Soil Survey of Plymouth County, Massachusetts

By James D. Turenne, Natural Resources Conservation Service

GENERAL NATURE OF PLYMOUTH COUNTY: This section gives general information about the cultural and natural factors that affect the use, management, and characteristics of the soils in Plymouth County.

Plymouth County, Massachusetts is located in the southeastern part of Massachusetts. Barnstable County, Cape Cod bay and Massachusetts Bay border to the east. Norfolk, Suffolk and Bristol Counties border to the west and north. Buzzards Bay borders the south portion of the county. The survey area consists of 26 towns and 1 city covering approximately 424,960 acres (171,981 hectares), or 661 square miles (approximately 8.5 percent of the land area of Massachusetts).

Population and Land Use:

The 2000 population of Plymouth County is estimated at 472,822 an 8.7 increase from 1990 population (U.S. Census). The population density is 715 persons per square mile (2000 U.S. Census). Plymouth County is the fourth most rapidly populating County in the State. The other three most rapidly populating Counties are all located in southeastern Massachusetts. The dominant land uses of Plymouth County are forestland (predominately non-commercial White and Pitch Pine, Oak, and Red Maple), residential and commercial development, and cranberry agricultural production. The following table summarized the land use of Plymouth County (Mass/GIS Data Viewer, Source: Land Use Map 1985 to 1999, click here for the data layer description -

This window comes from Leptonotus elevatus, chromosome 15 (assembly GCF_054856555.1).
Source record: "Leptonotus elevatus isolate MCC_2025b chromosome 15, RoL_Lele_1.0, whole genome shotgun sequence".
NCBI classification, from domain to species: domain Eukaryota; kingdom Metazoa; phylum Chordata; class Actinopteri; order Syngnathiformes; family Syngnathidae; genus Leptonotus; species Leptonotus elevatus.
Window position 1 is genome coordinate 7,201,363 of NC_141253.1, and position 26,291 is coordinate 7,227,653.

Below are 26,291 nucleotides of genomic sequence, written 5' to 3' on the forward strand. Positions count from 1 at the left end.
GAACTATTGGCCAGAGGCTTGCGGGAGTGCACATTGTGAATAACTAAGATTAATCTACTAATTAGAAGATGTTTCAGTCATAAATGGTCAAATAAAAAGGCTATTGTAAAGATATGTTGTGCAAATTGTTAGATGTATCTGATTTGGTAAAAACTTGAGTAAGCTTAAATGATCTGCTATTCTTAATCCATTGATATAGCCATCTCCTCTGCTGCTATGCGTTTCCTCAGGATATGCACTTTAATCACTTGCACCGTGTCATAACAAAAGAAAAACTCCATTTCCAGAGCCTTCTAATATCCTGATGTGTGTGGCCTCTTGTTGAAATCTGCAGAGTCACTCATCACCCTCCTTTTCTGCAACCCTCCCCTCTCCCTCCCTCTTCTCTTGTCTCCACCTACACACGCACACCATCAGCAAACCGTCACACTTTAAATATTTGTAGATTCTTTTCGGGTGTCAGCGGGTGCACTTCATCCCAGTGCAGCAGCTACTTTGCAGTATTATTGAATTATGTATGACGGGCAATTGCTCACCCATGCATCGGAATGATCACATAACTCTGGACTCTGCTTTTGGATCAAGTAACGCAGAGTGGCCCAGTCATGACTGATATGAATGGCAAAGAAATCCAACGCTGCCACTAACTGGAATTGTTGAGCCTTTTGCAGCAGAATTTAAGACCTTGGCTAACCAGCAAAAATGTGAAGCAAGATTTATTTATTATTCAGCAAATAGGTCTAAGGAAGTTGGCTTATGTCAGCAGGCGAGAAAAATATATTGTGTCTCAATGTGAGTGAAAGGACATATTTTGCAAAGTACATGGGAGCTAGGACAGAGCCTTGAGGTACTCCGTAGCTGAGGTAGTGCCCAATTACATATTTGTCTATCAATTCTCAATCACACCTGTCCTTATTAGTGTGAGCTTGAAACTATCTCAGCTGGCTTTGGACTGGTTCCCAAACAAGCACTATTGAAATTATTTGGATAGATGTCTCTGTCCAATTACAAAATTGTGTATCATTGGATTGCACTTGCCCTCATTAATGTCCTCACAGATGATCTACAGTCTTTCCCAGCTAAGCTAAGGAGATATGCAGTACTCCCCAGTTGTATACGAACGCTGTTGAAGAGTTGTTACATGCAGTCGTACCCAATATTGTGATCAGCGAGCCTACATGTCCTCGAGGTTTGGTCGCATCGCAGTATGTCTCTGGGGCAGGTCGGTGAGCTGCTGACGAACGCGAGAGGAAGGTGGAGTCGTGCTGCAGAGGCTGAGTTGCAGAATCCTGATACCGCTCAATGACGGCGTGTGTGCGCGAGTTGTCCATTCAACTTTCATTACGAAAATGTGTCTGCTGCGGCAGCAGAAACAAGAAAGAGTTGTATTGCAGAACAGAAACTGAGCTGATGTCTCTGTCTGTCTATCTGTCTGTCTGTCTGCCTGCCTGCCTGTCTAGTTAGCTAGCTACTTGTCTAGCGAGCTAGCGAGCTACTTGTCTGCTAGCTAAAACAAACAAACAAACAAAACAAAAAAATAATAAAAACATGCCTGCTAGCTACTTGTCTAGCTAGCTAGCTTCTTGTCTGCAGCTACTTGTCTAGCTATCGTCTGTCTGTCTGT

Land Use Category

Land Use Definition

Percent of Plymouth County

Commercial General urban; shopping center


Cranberry bog Cranberry Beds


Cropland Intensive agriculture


Forest Forest


Industrial Light & heavy industry


Mining Sand; gravel & rock


Openland Abandoned agriculture; power lines; areas of no vegetation


Participation Recreation Golf; tennis; Playgrounds; skiing


Pasture Extensive agriculture


Residential R0 Multi-family


Residential R1 Smaller than 1/4 acre lots


Residential R2 1/4 - 1/2 acre lots


Residential R3 Larger than 1/2 acre lots


Salt Wetland Salt marsh


Spectator Recreation Stadiums; racetracks; Fairgrounds; drive-ins


Transportation Airports; docks; divided highway; freight; storage; railroads


Urban Open Parks; cemeteries; public & institutional green space; also vacant undeveloped land


Waste Disposal Landfills; sewage lagoons


Water Fresh water; coastal embayment


Water Based Recreation Beaches; marinas; Swimming pools


Wetland Nonforested freshwater wetland


Woody Perenial Orchard; nursery




The current land use trend in Plymouth County is the conversion of woodland and cropland to residential housing and commercial uses. Most of the residential development is the construction of large, single-family homes in small to large subdivisions. The commercial development is mainly in the form of shopping centers, malls, and small business complexes. Sand and gravel mining operations and the construction of cranberry beds within the excavated soils is also a large land use trend in the southeastern part of the County.

Through the course of updating the soil mapping within Plymouth County, soil scientists have identified over 260 different soil map units. The soils range widely in texture, depth, drainage, and other chemical and physical properties. This survey is intended to show the distribution of the soil resource and highlight the properties of each soil map unit and their limitations and potentials for various uses.

Physiographic Description:

Plymouth County is divided into two major land resource areas (MLRA). The MLRA is a physiographic region that is similar in climate, topography, water resources, land use, and pattern of soils. The east and southeastern part of Plymouth County are in MLRA 149B - Long Island and Cape Cod Coastal Lowland. The northern and western parts are in MLRA 144A-New England and Eastern New York Upland, Southern Part.